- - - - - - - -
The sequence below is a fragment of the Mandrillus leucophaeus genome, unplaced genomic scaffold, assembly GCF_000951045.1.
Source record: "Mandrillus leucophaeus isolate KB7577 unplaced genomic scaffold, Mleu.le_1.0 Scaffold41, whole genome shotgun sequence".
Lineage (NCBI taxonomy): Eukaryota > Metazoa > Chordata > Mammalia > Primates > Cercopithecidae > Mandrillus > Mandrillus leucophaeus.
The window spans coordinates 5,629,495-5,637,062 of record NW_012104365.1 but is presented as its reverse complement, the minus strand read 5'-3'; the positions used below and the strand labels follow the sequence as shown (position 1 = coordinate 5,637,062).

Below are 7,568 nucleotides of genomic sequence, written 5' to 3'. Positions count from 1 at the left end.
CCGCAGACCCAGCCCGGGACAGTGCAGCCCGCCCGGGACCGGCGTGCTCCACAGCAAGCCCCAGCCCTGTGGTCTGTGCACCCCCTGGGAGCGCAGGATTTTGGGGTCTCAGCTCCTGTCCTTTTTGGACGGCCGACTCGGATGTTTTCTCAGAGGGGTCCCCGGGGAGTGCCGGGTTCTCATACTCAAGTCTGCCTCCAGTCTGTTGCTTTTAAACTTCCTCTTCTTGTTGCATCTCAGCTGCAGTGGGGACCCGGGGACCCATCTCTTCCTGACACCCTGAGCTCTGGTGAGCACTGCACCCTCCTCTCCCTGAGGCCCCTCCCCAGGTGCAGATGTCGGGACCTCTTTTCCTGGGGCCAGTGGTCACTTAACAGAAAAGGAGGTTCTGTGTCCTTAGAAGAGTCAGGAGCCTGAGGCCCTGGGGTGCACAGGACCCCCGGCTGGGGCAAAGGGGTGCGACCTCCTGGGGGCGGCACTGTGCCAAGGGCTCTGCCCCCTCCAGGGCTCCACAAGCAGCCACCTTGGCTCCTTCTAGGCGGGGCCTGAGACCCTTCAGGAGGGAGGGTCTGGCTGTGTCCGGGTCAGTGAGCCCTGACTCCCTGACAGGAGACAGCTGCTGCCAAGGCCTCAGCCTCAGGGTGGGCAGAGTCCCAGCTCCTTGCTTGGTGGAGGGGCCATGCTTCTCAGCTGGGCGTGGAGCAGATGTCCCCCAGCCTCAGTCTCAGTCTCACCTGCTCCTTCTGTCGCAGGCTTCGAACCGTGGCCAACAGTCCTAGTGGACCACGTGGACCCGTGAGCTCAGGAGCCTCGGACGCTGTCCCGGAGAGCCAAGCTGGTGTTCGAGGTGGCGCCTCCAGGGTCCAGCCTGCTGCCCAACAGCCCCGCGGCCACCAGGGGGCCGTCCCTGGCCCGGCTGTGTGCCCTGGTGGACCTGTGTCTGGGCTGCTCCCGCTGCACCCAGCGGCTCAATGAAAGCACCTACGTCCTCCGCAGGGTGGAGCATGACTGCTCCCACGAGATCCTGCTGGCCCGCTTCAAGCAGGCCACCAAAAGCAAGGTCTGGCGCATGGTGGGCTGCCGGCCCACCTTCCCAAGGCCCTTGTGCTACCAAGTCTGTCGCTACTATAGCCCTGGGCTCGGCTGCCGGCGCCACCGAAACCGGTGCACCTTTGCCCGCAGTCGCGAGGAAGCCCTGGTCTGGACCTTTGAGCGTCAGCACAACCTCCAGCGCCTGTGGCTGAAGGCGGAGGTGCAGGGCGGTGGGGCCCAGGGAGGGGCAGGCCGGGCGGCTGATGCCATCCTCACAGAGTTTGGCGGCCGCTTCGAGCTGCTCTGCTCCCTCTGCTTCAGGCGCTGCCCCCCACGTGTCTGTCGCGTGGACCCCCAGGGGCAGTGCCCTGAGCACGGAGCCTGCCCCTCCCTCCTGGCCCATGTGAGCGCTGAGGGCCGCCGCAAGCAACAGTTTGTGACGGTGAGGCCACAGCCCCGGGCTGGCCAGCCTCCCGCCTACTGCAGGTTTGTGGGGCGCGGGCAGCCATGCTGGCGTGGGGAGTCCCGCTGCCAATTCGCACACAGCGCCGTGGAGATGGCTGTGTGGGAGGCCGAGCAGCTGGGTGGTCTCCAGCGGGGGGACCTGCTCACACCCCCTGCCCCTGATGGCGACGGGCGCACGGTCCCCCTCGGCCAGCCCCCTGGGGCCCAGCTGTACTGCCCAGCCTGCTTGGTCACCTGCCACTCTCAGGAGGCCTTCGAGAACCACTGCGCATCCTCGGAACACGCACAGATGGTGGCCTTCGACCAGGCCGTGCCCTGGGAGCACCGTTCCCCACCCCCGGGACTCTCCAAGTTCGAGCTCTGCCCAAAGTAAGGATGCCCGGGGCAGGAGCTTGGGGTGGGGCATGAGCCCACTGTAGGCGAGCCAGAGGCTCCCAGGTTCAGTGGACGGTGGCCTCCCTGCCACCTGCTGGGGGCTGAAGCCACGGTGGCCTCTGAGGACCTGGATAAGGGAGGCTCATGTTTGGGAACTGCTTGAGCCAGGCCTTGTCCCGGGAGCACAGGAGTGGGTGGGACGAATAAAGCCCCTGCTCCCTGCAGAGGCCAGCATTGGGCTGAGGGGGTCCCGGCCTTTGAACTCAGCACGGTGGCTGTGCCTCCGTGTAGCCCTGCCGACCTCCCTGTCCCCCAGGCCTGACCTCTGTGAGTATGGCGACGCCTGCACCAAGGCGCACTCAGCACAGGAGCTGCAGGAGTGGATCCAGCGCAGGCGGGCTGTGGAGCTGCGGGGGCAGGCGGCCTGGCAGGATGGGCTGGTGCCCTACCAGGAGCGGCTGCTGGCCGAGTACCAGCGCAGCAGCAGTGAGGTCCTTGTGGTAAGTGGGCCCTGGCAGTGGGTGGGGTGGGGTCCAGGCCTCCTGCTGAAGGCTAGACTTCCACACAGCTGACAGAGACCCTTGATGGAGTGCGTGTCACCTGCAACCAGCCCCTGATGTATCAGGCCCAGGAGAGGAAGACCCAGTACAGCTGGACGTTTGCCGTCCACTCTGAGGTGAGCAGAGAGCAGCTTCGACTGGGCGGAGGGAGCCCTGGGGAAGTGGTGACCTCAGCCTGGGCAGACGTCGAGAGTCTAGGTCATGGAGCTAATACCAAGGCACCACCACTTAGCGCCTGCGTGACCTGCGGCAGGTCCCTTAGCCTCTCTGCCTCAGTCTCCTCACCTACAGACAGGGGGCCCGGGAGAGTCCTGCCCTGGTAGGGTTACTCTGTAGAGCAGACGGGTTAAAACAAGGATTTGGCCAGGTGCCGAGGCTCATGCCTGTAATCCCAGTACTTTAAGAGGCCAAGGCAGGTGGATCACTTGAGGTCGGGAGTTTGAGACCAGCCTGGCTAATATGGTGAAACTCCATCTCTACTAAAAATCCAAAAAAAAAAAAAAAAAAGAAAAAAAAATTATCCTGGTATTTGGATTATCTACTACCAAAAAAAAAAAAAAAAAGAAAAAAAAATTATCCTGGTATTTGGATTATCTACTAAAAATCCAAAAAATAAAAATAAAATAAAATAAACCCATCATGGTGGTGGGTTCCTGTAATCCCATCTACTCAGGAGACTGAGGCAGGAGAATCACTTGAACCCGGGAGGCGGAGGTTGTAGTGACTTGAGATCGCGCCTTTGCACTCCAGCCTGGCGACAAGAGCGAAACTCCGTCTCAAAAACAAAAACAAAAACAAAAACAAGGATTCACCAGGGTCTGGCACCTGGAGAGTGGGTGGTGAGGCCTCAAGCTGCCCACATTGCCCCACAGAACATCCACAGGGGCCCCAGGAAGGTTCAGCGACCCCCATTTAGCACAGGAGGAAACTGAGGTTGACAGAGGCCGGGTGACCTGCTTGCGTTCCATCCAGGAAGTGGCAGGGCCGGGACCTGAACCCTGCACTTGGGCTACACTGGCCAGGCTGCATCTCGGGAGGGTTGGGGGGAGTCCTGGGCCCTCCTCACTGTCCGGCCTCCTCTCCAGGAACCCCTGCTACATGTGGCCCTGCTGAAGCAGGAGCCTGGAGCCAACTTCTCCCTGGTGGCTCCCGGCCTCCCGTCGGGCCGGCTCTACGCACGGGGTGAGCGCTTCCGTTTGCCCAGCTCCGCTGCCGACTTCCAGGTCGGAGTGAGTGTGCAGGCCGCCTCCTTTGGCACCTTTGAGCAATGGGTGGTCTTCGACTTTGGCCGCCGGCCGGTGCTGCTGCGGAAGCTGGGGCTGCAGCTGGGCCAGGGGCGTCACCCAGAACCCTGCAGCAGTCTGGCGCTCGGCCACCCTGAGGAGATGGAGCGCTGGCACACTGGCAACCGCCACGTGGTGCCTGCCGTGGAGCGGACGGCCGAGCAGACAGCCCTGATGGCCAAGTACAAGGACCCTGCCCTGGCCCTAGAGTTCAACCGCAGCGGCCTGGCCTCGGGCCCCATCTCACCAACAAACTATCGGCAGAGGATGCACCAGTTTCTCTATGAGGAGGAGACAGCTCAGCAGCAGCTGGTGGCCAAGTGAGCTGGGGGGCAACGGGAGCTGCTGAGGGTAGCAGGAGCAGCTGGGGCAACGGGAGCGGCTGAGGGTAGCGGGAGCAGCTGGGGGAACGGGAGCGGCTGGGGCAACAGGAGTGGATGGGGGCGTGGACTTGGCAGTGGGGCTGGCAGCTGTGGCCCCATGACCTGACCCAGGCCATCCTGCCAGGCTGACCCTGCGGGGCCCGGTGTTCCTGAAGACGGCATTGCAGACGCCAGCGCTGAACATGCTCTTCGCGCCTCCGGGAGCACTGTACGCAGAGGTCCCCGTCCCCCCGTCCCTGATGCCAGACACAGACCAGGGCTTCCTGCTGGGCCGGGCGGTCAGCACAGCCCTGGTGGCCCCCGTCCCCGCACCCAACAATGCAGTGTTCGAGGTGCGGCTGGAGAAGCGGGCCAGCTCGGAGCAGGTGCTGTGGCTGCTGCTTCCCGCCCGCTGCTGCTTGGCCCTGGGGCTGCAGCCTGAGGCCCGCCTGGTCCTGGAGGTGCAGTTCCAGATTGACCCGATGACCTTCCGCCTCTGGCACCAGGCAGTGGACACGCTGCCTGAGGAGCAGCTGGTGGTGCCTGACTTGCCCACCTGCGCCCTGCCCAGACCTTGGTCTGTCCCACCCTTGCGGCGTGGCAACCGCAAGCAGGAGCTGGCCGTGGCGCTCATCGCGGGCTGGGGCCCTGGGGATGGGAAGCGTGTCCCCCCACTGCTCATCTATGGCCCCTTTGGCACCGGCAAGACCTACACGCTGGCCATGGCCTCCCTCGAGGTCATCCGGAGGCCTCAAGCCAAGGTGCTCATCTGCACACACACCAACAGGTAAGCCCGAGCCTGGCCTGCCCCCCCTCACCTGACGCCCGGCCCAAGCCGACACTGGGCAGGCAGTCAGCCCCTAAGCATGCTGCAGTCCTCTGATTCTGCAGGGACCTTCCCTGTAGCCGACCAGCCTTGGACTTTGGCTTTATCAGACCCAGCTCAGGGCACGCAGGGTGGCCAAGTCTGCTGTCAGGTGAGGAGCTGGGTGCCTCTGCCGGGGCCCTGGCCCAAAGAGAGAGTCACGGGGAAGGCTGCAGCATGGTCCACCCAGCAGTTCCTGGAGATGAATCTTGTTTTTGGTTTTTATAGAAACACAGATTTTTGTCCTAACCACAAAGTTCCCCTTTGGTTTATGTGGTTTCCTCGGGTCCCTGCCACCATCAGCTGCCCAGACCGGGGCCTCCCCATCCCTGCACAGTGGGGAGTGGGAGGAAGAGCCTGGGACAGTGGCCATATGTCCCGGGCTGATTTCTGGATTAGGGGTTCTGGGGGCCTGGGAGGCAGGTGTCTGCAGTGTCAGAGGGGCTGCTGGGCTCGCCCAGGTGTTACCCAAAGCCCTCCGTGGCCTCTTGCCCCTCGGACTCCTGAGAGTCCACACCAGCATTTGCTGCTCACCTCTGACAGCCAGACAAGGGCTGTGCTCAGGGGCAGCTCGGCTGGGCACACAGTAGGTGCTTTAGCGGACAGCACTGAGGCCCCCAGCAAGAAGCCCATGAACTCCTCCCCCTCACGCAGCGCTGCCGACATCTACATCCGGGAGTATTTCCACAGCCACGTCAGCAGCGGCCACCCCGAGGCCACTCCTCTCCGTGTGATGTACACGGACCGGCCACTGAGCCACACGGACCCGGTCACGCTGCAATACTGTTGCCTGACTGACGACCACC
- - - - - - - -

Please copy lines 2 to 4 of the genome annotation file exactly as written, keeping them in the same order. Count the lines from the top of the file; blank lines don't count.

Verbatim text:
Source record: "Mandrillus leucophaeus isolate KB7577 unplaced genomic scaffold, Mleu.le_1.0 Scaffold41, whole genome shotgun sequence".
Lineage (NCBI taxonomy): Eukaryota > Metazoa > Chordata > Mammalia > Primates > Cercopithecidae > Mandrillus > Mandrillus leucophaeus.
The window spans coordinates 5,629,495-5,637,062 of record NW_012104365.1 but is presented as its reverse complement, the minus strand read 5'-3'; the positions used below and the strand labels follow the sequence as shown (position 1 = coordinate 5,637,062).